The General Assembly passed a bill Tuesday primarily to address issues with a prior law that reduces class sizes in kindergarten through third grade. While the measure to phase in and better fund those reductions had bipartisan support, Democrats have criticized the bill for tacking on a number of other provisions.
Among the measures tucked into the bill is a major change to the state's newest school choice program. The provision greatly expands eligibility for the state's new Education Savings Account. The accounts are state-funded debit cards for students with disabilities. Recipients can spend up to $9,000 on expenses including therapists, adaptive technology or tuition at participating private schools.
When the program opened this year, it was available to students enrolled in public schools who wanted to move to private schools. If the bill becomes law, students already at private schools can also compete in a lottery to receive funds.
This would be the first time one of the state's three voucher programs would be open broadly to students already enrolled in private schools.
Tim Montgomery heads The Piedmont School, a private school in High Point that exclusively serves students with learning disabilities like ADHD and dyslexia. The school offers a high level of support for its students, including small class sizes and adapted curriculum.
Montgomery says his students' parents will be thrilled if they can also apply for the program. Tuition at the specialized school runs about $18,000 a year, and many parents face a variety of other expenses related to their child’s disability.
"The great majority I think of our families will be able to use this to assist with their tuition," Montgomery said. "This will not completely pay their tuition to be able to come to our school, but it's certainly going to make it doable for a lot of our families."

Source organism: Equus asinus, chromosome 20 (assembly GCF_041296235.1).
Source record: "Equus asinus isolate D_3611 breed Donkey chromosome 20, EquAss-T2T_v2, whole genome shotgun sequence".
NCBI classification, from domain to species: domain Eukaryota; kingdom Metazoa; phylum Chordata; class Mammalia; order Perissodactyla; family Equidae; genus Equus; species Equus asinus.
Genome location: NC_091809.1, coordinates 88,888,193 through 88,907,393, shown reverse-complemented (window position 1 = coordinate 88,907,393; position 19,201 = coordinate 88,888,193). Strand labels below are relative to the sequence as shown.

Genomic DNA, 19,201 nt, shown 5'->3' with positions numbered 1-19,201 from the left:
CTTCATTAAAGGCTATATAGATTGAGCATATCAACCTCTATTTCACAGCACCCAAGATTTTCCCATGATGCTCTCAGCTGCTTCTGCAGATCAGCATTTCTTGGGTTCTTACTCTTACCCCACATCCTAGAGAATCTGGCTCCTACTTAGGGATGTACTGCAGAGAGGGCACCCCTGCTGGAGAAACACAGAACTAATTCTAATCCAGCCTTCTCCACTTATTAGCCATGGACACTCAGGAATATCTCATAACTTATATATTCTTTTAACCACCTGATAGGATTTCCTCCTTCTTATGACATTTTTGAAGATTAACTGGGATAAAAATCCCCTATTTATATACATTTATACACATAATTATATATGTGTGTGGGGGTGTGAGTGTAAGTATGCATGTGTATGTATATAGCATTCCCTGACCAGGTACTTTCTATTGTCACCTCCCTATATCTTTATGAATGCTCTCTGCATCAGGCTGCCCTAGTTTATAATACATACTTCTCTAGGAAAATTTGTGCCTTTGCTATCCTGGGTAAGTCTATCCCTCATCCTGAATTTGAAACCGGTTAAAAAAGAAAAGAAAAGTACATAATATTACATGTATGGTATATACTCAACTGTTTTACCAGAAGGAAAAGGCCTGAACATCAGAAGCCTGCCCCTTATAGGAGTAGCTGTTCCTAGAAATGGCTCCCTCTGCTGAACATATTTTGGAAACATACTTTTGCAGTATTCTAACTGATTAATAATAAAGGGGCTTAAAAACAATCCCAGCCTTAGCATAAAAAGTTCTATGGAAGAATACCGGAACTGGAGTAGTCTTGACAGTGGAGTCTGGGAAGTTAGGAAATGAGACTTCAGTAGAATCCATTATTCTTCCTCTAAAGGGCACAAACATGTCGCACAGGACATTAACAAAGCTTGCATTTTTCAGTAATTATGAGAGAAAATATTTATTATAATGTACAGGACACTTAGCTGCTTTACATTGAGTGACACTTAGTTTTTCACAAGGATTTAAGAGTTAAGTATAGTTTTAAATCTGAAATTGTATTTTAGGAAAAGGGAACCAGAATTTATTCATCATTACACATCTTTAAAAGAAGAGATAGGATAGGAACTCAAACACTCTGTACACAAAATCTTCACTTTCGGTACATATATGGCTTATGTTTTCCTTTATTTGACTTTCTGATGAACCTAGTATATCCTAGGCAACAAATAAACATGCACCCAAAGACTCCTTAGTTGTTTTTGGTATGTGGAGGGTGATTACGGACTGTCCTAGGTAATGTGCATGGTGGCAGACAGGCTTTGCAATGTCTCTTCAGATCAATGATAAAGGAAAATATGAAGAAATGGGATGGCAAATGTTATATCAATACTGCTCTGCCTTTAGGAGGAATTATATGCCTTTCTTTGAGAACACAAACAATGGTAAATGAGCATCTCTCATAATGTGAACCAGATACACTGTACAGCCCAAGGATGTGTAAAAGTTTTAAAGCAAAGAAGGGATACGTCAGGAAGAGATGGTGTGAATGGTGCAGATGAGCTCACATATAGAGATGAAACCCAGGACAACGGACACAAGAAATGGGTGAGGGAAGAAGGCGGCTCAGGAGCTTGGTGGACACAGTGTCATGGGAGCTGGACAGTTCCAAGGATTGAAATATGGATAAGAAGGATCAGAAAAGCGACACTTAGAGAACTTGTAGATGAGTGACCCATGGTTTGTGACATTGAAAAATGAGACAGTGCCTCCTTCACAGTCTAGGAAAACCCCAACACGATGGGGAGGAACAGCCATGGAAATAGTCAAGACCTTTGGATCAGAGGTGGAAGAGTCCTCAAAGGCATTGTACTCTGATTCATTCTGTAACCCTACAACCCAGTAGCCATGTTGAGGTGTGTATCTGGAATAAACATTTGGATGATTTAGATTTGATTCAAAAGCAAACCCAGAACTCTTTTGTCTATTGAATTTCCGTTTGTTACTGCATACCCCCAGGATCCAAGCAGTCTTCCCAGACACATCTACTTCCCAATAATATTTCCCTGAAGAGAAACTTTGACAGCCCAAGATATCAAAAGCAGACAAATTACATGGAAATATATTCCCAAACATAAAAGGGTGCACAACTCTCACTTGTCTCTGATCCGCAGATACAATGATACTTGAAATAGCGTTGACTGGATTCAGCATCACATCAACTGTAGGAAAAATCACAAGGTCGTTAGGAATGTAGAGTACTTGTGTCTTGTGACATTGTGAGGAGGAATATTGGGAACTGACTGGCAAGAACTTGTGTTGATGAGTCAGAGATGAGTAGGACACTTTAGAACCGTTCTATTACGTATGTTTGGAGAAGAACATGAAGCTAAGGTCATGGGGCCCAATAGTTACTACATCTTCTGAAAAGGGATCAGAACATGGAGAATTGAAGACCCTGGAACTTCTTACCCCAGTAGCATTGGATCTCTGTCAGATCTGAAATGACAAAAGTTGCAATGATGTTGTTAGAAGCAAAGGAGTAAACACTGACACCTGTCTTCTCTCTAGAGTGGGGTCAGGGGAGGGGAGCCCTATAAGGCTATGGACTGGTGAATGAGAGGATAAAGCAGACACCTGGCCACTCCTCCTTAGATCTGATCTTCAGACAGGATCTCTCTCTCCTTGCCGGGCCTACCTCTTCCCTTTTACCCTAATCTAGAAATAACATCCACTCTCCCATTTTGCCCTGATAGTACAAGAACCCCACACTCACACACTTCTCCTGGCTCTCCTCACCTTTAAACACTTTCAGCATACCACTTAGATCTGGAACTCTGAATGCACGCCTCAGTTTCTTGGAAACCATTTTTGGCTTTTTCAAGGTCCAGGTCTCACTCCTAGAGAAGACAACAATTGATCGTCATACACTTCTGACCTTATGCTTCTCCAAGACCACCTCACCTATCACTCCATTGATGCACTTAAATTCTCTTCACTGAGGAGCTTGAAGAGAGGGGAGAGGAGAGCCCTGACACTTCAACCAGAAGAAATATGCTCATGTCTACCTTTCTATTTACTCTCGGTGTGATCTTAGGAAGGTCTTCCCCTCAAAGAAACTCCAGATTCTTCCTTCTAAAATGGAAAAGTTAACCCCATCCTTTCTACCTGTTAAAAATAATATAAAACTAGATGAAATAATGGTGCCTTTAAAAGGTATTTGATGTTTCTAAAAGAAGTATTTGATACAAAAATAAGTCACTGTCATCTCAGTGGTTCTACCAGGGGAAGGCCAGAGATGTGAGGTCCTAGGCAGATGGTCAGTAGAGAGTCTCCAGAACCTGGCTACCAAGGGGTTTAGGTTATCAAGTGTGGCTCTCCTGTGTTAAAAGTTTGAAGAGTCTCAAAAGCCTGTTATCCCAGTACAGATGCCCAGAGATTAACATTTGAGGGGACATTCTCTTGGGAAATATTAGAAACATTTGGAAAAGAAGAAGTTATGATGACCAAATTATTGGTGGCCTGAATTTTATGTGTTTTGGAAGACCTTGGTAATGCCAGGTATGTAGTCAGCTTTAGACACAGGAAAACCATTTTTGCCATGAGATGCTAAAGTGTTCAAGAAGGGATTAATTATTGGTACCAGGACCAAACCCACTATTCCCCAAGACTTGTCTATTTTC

School choice advocates applauded the introduction of the new ESA's this year, but parents at the Piedmont School -- some of whom had struggled to pay for their child's tuition and expenses -- felt left out of the opportunity. Now, they too can apply to enter a lottery for the funds. Families that already receive the state's two vouchers for low-income families or students with disabilities can combine the awards for a total of up to $21,200.
Voucher Expansion Here to Stay?
Montgomery says he is optimistic that the expansion of the Education Savings Account eligibility is a sign of continued state support for school choice measures.
"You can't put the toothpaste back in the tube. I mean this is out there now," Montgomery said. “Now that these grant programs are becoming available, I just think they're becoming more readily available, and they're going be better funded moving forward.”
That's exactly what critics of North Carolina's school choice programs fear. They say it is important to limit how much money is being redirected from public schools to private schools.
Originally, only students who met certain exceptions could apply for the Education Savings Account without first being enrolled in a public school. The bill passed this week crossed off those restrictions.
"It's a bad trend when it comes to these privatization efforts," says Keith Poston, president of the Public School Forum of North Carolina advocacy group. The group has also criticized the Legislature’s $10 million per year
expansion of the state’s low-income voucher program, saying it funnels money from public schools.
When it comes to the disability grants, Poston says he understands that parents will seek what’s best for their children, but that removing a disabled child from a public school also comes with a caveat.
“They need to understand some of the protections and some of the support they give up when they leave the public school, including very key federal protections under the Individuals with Disabilities Education Act,” Poston said. “They’ll essentially be waiving those rights.”
Any private school that registers with the state can accept ESA funds for tuition, including schools that do not cater to students who have disabilities.
Gov. Roy Cooper has said he will let the bill become law without his signature. A representative of the North Carolina State Education Assistance Authority, which administers the ESA program, says the agency expects the changes to take effect during this year's funding cycle. Applications for the ESA are currently open.